Babak's Castle. Ghaleye Babak

Babak's Castle exists today as ruins on a mountain top and, it is known variously. It is known as Badd, Ghaley-e / Qale-e Babak and Qala-e Jomhur. In Turkish Azeri, it is also known as Bazz Galasi .

The castle itself was not built by Babak. Its origins goes back to the Sassanian era (c 249-650 CE) and possible even the Parthian era (c 227 BCE - 249 CE).

Today, Babak has become a national hero and the castle's ruins have become a Iranian nationalist symbol and the castle is also known as the Castle of the Republic or the Immortal Castle. Every July 10th, many Iranians journey to the castle to celebrate the life and ideals of Babak and his companions. Their sacrifice in the giving of their lives while seeking to free Iran from Arab domination as well as their efforts for the preservation of Iranian culture are also honoured.

The citadel's ruins are located in East Azarbaijan Province some 50 km north Ahar city some5 km southwest of Kalibar town as the crow flies. It overlooks the left bank of a tributary of the river Qarasu. The surrounding mountains are called the Jomhur mountains and the mountains are home to the Arasbaran or (in Turkish, Qaradag) forest, a UNESCO registered biosphere.

The structure was built on a mountain-top 2,300-2,600 m above sea level, and is surrounded on all sides by ravines 400-600 m deep.

Access to the castle is a narrow track that winds its way across patches of dense forest, through gorges, and up steep slopes. The final approach to the castle's gate is through a narrow defile wide enough for only one person to walk at a time. Large military equipment can be carried up this path. The citadel itself was located a further 100 m climb from the castle's walls via a narrow path along a ridge, and the path once again was wide enough for only one person. The ridge is surrounded by a forested ravine some 100 m deep.

Babak had other castles as well (Nafisi, pp. 69-71; Tabatabai, pp. 472-75).

Babak's Defeat & Execution

The curtains now began to close for Babak and Hatdar Afshin captured Babak's stronghold of Badhdh. Babak, however, managed to escape and did not surrender despite an offer for amnesty saying, "Better to live for just a single day as a ruler than to live for forty years as an abject slave." Besides the Arabs seldom kept their word and lived by deceit. Babak sought refuge in Armenia. Enticed by a large reward and perhaps the fear of retribution as well, the Armenian Prince of Khachen, Sahl Smbatean (Sahl ibn Sunbat in Arab sources) delivered Babak to Afshin.

Babak asked Afshin if he could spend a last night at his castle at Badhdh and Afshin consented. That castle would come to be known as Ghaleye Babak. Haydar Afshin delivered Babak as a prisioner to the Abbasid Caliph who with characteristic Arab cruelty had his executioners first cut off his legs and then his hands. Legend has it that as a final act of defiance, Babak rinsed his face with the blood that poured from his severed limbs before succumbing to his wounds.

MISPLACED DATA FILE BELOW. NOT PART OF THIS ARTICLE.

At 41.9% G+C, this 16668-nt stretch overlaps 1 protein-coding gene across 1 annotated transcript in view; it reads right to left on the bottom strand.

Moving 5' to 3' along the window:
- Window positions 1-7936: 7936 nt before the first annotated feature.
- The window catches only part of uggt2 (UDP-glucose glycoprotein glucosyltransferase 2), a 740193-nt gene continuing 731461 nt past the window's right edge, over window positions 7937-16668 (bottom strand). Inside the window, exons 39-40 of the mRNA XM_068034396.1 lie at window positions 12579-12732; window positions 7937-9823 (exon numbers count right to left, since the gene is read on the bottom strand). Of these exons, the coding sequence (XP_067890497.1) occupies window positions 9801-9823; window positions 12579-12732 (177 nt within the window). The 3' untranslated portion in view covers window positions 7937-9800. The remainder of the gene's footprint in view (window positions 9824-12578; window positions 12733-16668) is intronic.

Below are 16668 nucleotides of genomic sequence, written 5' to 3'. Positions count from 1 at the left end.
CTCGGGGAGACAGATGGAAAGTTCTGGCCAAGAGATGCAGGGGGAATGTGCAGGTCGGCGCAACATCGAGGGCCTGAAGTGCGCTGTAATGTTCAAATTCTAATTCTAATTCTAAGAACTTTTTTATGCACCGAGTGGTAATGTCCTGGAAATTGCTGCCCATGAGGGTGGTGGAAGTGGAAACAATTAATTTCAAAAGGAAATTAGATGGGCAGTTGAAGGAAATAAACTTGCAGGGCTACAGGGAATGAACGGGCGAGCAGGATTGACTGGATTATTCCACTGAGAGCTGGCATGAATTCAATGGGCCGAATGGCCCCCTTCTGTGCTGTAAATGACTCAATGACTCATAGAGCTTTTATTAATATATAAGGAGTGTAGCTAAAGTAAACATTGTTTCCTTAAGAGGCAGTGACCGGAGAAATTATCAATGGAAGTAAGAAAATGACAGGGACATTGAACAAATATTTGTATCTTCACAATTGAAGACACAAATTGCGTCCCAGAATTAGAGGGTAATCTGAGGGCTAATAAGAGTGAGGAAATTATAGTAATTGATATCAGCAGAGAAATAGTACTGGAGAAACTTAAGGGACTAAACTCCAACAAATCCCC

A year after Babak's execution in 838 CE, Mazyar of Mazandaran was captured and killed. A similar fate awaited Afshin, whose sincere adherence to Islam and allegiance to the caliphate was questioned.

After the defeat of the Khurramdins, there is no longer any mention of non-Muslim uprisings in Iran. Even references to Zoroastrians in Muslim documents become rare.

Babak & Khurramdin's Humane Reputation

Arab historians tell us that it was Babak and Zoroastrianism / Khurramdin's social message that attracted these followers. An example of the expression of his faith was the manner in which his army treated prisoners fairly and humanely (cf. Cyrus' treatment of prisoners - he was more a liberator than conqueror). This was in marked contrast to the brutality with which the caliph's army treated their prisoners. Babak's prisoners were often set free on the promise that they would not fight against Babak's army again. His administration improved the treatment of women and children giving them legal rights as people identical as men. When Babak was taken in shackles to be tortured and executed, women demonstrated their mourning without restraint, striking their faces and crying.

Abu Mansur al-Baghdadi who was a mortal enemy of Babak states that Babak and his followers, most of whom were Zoroastrians, practiced great religious tolerance and (despite the harm that Muslims had caused Zoroastrians) allowed Muslims to freely practice their religion and even helped them build a mosque. Abu Mansur mentions that the Khurrami were of the Mazdakite school. When we put the Baghdadi and Mansur statements together, we have that Babak and his Khurrami followers were of the Mazdaki school (denomination) in Zoroastrianism.

Mazdakite influence seems evident in the social order he and his followers were trying a build - a classless society where rich landowners and military lords did not oppress the common person. He divested landowners of land they had obtained through illegal means and distributed the land free to farmers. https://heritageinstitute.com/zoroastrianism/sects/babak.htm
Ishaq was killed in about 758 CE, but his movement persisted slightly longer under the leadership of Baraz (d. 759 CE), who seems to have been a member of Khorasan's aristocracy. The movement was even supported by the governor of Khurasan, Abd al-Jabbar (d. 759 CE), who decided to turn against Khorasan's governor turned caliph al-Mahdi (d. 785 CE).